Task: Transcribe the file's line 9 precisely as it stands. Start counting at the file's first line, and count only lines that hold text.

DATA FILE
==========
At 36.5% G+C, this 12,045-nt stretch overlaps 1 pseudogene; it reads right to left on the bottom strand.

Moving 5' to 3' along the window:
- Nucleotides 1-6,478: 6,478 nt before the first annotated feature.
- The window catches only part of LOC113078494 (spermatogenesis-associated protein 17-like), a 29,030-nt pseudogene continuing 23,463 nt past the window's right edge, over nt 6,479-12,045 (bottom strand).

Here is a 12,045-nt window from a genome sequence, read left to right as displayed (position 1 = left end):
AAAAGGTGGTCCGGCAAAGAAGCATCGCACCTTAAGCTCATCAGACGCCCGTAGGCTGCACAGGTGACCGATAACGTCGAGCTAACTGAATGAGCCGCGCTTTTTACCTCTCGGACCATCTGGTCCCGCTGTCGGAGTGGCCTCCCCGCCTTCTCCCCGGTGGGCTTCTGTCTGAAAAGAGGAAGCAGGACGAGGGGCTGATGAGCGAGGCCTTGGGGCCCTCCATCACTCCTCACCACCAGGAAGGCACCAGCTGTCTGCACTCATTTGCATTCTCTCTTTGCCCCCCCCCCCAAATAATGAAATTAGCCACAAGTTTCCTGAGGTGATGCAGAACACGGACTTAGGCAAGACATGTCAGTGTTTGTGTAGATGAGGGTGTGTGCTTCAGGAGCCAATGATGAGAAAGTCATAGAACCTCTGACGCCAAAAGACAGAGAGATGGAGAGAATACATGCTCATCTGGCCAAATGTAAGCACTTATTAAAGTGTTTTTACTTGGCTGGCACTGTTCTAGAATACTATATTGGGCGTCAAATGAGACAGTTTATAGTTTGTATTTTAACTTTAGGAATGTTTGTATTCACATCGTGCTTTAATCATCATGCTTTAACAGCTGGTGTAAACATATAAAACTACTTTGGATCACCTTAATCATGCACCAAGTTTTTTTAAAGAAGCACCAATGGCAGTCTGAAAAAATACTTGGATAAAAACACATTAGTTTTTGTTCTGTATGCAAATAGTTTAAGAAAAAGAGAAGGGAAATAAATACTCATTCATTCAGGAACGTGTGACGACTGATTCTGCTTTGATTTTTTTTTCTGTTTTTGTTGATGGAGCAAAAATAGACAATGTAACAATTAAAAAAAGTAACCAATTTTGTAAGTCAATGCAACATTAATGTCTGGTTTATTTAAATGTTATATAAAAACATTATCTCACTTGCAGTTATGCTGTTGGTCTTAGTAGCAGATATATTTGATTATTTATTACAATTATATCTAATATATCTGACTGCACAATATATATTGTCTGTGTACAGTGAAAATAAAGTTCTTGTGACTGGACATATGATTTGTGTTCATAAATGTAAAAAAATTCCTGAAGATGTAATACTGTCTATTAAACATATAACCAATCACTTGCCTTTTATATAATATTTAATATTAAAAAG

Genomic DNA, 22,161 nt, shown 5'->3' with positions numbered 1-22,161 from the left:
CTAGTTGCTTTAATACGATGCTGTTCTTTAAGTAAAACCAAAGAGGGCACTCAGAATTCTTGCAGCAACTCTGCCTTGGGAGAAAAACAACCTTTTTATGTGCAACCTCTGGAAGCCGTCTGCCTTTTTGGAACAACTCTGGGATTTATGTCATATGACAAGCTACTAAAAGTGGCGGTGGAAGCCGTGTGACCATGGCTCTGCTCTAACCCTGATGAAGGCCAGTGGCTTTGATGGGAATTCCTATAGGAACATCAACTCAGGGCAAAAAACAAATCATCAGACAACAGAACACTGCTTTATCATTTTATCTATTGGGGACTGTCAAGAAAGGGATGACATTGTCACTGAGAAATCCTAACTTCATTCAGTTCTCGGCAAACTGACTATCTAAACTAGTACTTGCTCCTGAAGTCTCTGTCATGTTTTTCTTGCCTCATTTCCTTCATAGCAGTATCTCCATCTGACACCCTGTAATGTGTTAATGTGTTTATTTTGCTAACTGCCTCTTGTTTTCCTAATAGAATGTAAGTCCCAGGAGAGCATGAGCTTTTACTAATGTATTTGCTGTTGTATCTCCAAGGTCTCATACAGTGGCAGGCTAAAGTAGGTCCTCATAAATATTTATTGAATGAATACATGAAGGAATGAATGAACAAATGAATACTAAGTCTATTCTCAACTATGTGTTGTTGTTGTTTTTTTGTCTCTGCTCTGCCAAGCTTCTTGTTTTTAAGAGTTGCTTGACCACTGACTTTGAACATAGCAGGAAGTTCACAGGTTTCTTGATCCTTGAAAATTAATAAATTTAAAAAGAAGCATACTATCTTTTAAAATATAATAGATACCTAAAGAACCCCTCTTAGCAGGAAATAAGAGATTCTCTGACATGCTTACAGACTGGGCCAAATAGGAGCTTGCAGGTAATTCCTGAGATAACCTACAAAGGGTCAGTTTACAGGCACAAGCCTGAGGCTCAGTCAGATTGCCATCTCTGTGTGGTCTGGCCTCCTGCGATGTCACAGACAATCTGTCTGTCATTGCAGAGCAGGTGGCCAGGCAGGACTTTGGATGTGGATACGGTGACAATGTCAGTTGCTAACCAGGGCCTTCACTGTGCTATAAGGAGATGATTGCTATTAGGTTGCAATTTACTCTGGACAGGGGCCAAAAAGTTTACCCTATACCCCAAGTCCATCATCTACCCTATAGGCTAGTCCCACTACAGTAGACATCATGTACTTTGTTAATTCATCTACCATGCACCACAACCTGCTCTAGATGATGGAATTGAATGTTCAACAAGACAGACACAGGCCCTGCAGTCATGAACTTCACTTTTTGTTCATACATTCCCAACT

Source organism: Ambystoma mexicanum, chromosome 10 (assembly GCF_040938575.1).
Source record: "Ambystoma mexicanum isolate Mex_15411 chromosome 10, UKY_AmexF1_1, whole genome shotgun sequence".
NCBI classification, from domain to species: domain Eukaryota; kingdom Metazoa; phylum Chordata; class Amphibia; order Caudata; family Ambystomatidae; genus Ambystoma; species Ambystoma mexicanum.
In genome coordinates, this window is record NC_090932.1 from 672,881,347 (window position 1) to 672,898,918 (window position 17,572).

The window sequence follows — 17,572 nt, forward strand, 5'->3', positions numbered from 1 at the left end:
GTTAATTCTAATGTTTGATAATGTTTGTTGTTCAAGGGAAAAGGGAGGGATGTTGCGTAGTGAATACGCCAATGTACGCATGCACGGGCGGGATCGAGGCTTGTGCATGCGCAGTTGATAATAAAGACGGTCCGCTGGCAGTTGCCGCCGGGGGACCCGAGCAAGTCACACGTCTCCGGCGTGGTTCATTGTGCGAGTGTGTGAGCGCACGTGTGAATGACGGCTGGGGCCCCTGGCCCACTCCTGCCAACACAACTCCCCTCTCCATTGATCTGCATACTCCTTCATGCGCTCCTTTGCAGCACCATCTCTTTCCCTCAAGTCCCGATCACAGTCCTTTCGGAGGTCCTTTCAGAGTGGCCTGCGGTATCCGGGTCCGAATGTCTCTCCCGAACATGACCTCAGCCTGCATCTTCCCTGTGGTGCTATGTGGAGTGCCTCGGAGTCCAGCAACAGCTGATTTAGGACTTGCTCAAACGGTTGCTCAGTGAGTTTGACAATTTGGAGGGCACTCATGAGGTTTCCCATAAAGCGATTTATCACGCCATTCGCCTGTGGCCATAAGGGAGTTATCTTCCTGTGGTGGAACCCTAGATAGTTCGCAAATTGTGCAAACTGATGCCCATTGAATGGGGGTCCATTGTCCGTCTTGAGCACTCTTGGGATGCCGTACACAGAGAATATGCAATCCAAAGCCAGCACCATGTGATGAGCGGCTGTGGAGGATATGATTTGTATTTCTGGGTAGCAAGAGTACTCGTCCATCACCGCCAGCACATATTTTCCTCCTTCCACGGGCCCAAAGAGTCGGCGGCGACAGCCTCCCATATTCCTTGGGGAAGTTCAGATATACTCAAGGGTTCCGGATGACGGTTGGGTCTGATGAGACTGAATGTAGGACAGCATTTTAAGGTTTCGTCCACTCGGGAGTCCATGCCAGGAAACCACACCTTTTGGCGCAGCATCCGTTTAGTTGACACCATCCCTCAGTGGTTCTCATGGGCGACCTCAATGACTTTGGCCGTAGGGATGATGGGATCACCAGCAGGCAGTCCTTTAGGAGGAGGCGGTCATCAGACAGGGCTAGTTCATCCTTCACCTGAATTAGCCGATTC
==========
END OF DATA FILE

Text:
Source organism: Ambystoma mexicanum, chromosome 10 (assembly GCF_040938575.1).